“Myself and a lot of the teachers would like to see in good faith that they deserve this,” Wacker said. “We have more on our plates than we have ever had before and we feel it would be a generous offer to offer them the same as the teachers.”
I final decision on the matter was not reached at Tuesday’s meeting and will be re-visited in upcoming meetings.
At the February meeting, it was agreed to buy 150 Chromebooks to be used in the high school and elementary school. However, in that agreement was not the price of the Chromebook carts that would be used to not only store the Chromebooks, but also charge them.
When Technology Director Allen Hines first talked to the board, he initially thought there would only be a need for five carts, however, he ended up having to order seven due to the school principal’s decisions on where to place the Chromebooks throughout their school.
The total cost of the seven carts was $7,235, which Hines had used out of his technology budget, but asked for it to be replaced with money from the Fund 10, which the transfer of funds was approved by the board. The carts can hold a total of 24 Chromebooks, but due to the locations the principals chose for the Chromebooks, more carts were required.
The Chromebooks are currently being used at the elementary level in the sixth grade classes fully on a 1:1 basis and there is a cart in the third grade class if they choose to use them. There are three carts in the high school and they are being used in the science department, English, foreign language, and the history classes.
“I hope to have teachers come to the board and demonstrate sometime how they are using the Chromebooks in their classrooms,” Hines said. “We had the opportunity to find the issues and work through them by testing them out.”
The board was all for the teachers coming in and showing them how they are using the Chromebooks in their classes. Board member Chuck Owens asked if it would be possible for Hines to bring in a cart as well to show exactly what they look like, so the board knows what their money was spent on.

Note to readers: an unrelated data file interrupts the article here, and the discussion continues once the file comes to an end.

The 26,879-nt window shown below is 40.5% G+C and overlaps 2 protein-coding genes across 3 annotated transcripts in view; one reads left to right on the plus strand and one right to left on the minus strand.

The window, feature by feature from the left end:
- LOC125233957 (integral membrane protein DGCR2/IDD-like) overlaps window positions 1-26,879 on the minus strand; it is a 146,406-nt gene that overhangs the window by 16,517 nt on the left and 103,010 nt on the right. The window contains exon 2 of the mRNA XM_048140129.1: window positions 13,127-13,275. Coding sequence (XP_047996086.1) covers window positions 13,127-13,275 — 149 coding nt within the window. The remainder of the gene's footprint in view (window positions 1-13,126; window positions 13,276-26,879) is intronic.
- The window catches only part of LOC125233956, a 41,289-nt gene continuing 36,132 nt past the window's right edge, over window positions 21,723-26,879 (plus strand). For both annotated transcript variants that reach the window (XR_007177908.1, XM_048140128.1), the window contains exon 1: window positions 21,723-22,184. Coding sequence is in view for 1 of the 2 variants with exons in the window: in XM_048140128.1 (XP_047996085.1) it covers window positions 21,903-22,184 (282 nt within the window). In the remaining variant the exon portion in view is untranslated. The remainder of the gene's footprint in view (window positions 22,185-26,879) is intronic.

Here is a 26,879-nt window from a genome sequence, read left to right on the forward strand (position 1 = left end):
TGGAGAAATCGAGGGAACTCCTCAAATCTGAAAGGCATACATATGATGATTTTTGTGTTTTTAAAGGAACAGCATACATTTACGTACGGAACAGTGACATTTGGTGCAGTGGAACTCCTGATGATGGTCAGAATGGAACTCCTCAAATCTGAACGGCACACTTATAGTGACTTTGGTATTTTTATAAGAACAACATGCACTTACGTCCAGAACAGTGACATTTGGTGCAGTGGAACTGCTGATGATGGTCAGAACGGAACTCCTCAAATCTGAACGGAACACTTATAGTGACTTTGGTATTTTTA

“When I am picturing this cart, I am picturing some big bulky thing that is hard to move around,” Owens said.
Hines agreed that he could bring in a cart sometime to show to the board so they have an idea what they look like and how they will be used.
Snow day adjustments
Due to the severe winter weather, Boscobel students missed more than the five days that were set aside for snowy and inclement weather. In order to make up the three extra days, students will no longer be getting out of school on June 3. They will now be attending school until June 6, and the teachers will be at the school either on June 7 or June 9 to make up a work day.
There was an option on the table to take away from the students Easter break, however, Miller along with other board members did not feel right about doing that on such short notice when some families may already have trips planned.
The bullying committee was also listed on the agenda to update the board on what they are working on. Committee member Annie Ngahlem presented the results from an asset test they had passed out in student history classes. It was a simple asset that asked questions including what are three positive characteristics of the students at BHS, what do you believe are three major challenges faced by the students at BHS, and so on.
However, there was a concern that Ngahlem and other committee members had about the asset test and it was that students really didn’t answer the question that asked what assests, skills, etc., do you have to offer in addressing some of these challenges? They went from having 65 answers to some of the previous questions to having their highest result be 13 when it came to discussing their own assets and skills.
“This is a concern because our students don’t know what they are good at or what they have to offer,” Ngahlem said.
An idea was presented from Nordloh on having the students participate in a 2-by-10 activity. This activity involves pairing a student with someone they do not usually socialize with, and having them take two minutes out of 10 days getting to know that person better in hopes of building a bond.
Nordloh participated in this activity with a kindergarten student a few years back and now that student to this day can not walk past Nordloh in the hallway without having to give her a hug.
There is currently not a curriculum set that the bullying committee plans to go forward with, but they decided they want to do a week-long curriculum on bullying. So if there are any ideas that someone feels would work, the committee is open to hearing them.